Protecting Children Against Future Risks
Janene Baedke, Extension Educator; Sharon M. Danes and Jean W. Bauer, Extension Specialists and Professors — Family Social Science; Kathleen Lovett, Extension Educator; Kathryn D. Retting, Professor — Family Social Science; and Patricia Stumme, Extension Educator
Divorced parents with custody of children can get health insurance for them through their employment-related insurance program, according to a federal law adopted as part of the Consolidated Omnibus Budget Reconciliation Act (COBRA).
Under COBRA, divorced spouses of employed medical plan participants can pay for their own coverage for up to 36 months after the divorce. The premiums you pay can be costly, so check the costs of other health plans before deciding to continue coverage through your ex-spouse’s employer.
Having health insurance for children is important. If you will be the custodial parent, don’t overlook these expenses during your divorce negotiations. Usually, if one parent has employer sponsored health coverage, he or she maintains the children on that plan.
When comparing insurance plan costs, restrictions, and coverage, it’s helpful to consider the following before consenting to any arrangement under the other parent’s plan:
- Are doctors currently treating your children within the plan’s network?
- Are dental or optical expenses included? If so, what percentage is paid?
Children cannot be denied coverage by a noncustodial parent, the parent’s employer, or parent’s insurance company based on any of the following reasons:
- The child lives outside of the plan’s service area.
- The child does not live with the noncustodial parent.
- The child is not claimed as a dependent on the noncustodial parent’s federal income tax return.
Be sure to investigate any possible laws in your state that provide health insurance for children who are not covered by any source. For more information, go to the Insure Kids Now website. For more information on COBRA, visit Continuation of Health Coverage: COBRA on the United States Department of Labor Website.
As you gather information about life insurance policies, it is important that you understand certain common terms that are critical in the divorce process:
- Insured: This is the person on whom death benefits will be paid. The policy will state the name of the insured.
- Policy Owner: This is the person who pays the premium, names the beneficiaries, and can cancel the policy. This person has control over the policy. The person to whom the bill addressed is the owner. The policy states the name of the owner.
- Beneficiary: This is the person(s) who receives the benefits upon the death of the insured. His or her name is listed on the policy.
- Face value: This is the amount of money that will be paid to the beneficiaries upon the death of the insured.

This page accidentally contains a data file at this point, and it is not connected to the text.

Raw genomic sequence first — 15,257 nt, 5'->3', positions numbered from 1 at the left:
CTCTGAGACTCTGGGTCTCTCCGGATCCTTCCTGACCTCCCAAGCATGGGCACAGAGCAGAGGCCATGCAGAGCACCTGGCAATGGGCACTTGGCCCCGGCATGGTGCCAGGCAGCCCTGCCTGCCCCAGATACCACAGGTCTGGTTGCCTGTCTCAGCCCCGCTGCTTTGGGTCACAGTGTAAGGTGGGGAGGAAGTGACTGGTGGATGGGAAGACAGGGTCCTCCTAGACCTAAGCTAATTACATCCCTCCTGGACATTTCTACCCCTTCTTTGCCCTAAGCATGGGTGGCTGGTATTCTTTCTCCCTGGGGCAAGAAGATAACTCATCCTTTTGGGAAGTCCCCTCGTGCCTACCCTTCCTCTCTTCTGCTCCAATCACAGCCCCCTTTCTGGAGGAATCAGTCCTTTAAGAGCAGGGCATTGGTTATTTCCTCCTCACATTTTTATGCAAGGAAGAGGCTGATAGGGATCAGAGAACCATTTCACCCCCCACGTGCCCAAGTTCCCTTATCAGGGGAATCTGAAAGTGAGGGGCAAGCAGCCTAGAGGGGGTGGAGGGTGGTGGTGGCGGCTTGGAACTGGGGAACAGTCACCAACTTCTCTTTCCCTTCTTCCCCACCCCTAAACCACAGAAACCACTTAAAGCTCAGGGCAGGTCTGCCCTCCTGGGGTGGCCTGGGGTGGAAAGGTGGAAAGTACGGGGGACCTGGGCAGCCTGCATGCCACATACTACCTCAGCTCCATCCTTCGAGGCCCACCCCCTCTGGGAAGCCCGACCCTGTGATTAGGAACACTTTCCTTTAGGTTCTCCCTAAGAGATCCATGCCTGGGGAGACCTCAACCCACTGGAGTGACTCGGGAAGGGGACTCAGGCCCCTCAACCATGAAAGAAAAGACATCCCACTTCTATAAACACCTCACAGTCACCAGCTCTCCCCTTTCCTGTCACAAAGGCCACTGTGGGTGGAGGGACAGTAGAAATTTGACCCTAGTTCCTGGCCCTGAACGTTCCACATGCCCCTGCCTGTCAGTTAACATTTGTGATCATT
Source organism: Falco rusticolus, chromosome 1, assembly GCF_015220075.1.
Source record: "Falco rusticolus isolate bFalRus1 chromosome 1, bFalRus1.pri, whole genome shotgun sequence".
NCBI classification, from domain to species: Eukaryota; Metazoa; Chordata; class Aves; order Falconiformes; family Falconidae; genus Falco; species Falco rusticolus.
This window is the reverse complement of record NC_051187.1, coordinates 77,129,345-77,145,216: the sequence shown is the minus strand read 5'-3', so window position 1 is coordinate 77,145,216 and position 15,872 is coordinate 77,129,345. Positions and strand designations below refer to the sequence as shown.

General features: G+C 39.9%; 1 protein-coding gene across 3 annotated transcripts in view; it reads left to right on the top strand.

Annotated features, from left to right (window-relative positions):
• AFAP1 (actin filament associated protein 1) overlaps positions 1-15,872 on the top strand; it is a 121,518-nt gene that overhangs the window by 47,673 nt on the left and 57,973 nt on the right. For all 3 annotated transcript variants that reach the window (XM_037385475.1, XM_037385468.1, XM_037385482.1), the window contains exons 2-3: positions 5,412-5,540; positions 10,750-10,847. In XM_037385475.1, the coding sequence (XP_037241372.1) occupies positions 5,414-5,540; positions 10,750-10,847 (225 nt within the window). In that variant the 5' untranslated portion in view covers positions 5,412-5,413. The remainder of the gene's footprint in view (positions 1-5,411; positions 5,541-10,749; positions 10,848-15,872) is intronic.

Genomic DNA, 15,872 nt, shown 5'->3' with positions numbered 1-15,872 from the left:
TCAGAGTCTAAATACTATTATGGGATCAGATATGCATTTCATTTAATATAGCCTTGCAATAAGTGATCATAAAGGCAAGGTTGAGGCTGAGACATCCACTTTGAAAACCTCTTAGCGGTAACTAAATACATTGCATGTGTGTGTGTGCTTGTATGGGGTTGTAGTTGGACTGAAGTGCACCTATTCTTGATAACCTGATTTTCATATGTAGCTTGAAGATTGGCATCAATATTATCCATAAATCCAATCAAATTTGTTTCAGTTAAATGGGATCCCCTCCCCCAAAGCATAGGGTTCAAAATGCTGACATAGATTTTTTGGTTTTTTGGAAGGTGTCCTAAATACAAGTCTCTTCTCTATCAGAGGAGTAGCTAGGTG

- Cash value: Cash value is the amount of money the owner of the policy would receive if the policy were canceled before the death of the insured. Typically, whole life insurance has cash value and term policies do not. Cash value may be used as collateral for loans. Loans reduce the death benefit of the policy, so be sure there are no loans against the cash value of those types of policies.
When you divorce, you need to reconsider who should be named the beneficiary of any life insurance policies. Don’t automatically remove your spouse from your policy, however. You may be prohibited from doing so until after your divorce is final. You may also want to keep your soon-to-be-ex-spouse as the beneficiary of your policy if your spouse will need a lump sum of cash to help care for your minor children should you die before they reach adulthood.
Your income could be placed at risk if you or your ex-spouse who is paying child support becomes disabled. Disability insurance will protect some of your income should you become unable to work due to illness or injury. If you become disabled, the policy will pay you a certain percentage of income, which will help you pay everyday living expenses to care for your children.
Check to see what type of disability coverage is available to you. You may hesitate to buy disability insurance due to the expense and your perceived lack of need. Consider the harsher reality your children would face, however, if you or the other parent became disabled and unable to work.
Use the worksheet Summary of Insurance Policies (PDF) to help track information about each of your insurance policies.
Danes, S. M. (2009). Planning ahead for retirement. St. Paul, MN: University of Minnesota Extension.
Danes, S. M. & Stumme, P. (2001). Adjusting to suddenly reduced income (PDF). St. Paul, MN: University of Minnesota Extension.
United States Department of Labor. (n.d). Continuation of health coverage — COBRA.
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